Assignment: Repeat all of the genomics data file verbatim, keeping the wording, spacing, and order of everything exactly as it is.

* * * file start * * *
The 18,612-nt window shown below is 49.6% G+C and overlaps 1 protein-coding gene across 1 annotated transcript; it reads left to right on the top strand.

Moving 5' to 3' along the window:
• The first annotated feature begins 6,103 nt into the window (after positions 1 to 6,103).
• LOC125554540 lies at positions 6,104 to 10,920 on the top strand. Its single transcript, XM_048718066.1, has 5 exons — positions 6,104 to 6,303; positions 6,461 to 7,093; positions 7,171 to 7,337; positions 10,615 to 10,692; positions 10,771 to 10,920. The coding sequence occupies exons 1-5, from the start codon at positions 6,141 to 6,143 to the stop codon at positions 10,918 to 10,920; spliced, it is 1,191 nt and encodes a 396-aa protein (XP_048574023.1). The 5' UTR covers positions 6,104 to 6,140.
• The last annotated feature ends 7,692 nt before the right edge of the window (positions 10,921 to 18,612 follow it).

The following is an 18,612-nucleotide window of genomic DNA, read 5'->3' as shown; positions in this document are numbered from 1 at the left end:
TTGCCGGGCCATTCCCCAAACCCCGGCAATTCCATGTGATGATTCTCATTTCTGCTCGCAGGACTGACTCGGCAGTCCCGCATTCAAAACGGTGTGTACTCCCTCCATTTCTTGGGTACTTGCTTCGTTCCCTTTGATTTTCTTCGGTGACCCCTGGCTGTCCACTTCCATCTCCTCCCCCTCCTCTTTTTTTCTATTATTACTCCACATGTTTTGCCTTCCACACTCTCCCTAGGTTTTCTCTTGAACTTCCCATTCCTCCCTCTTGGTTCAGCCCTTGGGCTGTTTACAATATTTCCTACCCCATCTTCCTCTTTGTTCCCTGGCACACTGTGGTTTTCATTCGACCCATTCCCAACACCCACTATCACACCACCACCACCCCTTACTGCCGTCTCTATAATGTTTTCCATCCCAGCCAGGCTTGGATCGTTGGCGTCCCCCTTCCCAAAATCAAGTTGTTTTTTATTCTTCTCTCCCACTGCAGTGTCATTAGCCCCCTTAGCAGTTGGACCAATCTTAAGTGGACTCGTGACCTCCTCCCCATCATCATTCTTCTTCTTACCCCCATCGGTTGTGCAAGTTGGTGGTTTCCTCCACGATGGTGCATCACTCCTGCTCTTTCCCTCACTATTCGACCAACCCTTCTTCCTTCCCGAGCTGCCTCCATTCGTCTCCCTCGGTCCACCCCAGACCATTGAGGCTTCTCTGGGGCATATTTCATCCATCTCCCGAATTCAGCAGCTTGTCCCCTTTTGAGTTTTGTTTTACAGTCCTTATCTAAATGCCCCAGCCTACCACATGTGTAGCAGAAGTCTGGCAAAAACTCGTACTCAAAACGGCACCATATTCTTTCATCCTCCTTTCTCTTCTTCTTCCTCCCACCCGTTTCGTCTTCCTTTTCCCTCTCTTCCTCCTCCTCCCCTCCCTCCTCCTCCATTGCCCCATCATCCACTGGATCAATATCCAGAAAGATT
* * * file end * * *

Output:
The 18,612-nt window shown below is 49.6% G+C and overlaps 1 protein-coding gene across 1 annotated transcript; it reads left to right on the top strand.

Moving 5' to 3' along the window:
• The first annotated feature begins 6,103 nt into the window (after positions 1 to 6,103).
• LOC125554540 lies at positions 6,104 to 10,920 on the top strand. Its single transcript, XM_048718066.1, has 5 exons — positions 6,104 to 6,303; positions 6,461 to 7,093; positions 7,171 to 7,337; positions 10,615 to 10,692; positions 10,771 to 10,920. The coding sequence occupies exons 1-5, from the start codon at positions 6,141 to 6,143 to the stop codon at positions 10,918 to 10,920; spliced, it is 1,191 nt and encodes a 396-aa protein (XP_048574023.1). The 5' UTR covers positions 6,104 to 6,140.
• The last annotated feature ends 7,692 nt before the right edge of the window (positions 10,921 to 18,612 follow it).

The following is an 18,612-nucleotide window of genomic DNA, read 5'->3' as shown; positions in this document are numbered from 1 at the left end:
TTGCCGGGCCATTCCCCAAACCCCGGCAATTCCATGTGATGATTCTCATTTCTGCTCGCAGGACTGACTCGGCAGTCCCGCATTCAAAACGGTGTGTACTCCCTCCATTTCTTGGGTACTTGCTTCGTTCCCTTTGATTTTCTTCGGTGACCCCTGGCTGTCCACTTCCATCTCCTCCCCCTCCTCTTTTTTTCTATTATTACTCCACATGTTTTGCCTTCCACACTCTCCCTAGGTTTTCTCTTGAACTTCCCATTCCTCCCTCTTGGTTCAGCCCTTGGGCTGTTTACAATATTTCCTACCCCATCTTCCTCTTTGTTCCCTGGCACACTGTGGTTTTCATTCGACCCATTCCCAACACCCACTATCACACCACCACCACCCCTTACTGCCGTCTCTATAATGTTTTCCATCCCAGCCAGGCTTGGATCGTTGGCGTCCCCCTTCCCAAAATCAAGTTGTTTTTTATTCTTCTCTCCCACTGCAGTGTCATTAGCCCCCTTAGCAGTTGGACCAATCTTAAGTGGACTCGTGACCTCCTCCCCATCATCATTCTTCTTCTTACCCCCATCGGTTGTGCAAGTTGGTGGTTTCCTCCACGATGGTGCATCACTCCTGCTCTTTCCCTCACTATTCGACCAACCCTTCTTCCTTCCCGAGCTGCCTCCATTCGTCTCCCTCGGTCCACCCCAGACCATTGAGGCTTCTCTGGGGCATATTTCATCCATCTCCCGAATTCAGCAGCTTGTCCCCTTTTGAGTTTTGTTTTACAGTCCTTATCTAAATGCCCCAGCCTACCACATGTGTAGCAGAAGTCTGGCAAAAACTCGTACTCAAAACGGCACCATATTCTTTCATCCTCCTTTCTCTTCTTCTTCCTCCCACCCGTTTCGTCTTCCTTTTCCCTCTCTTCCTCCTCCTCCCCTCCCTCCTCCTCCATTGCCCCATCATCCACTGGATCAATATCCAGAAAGATT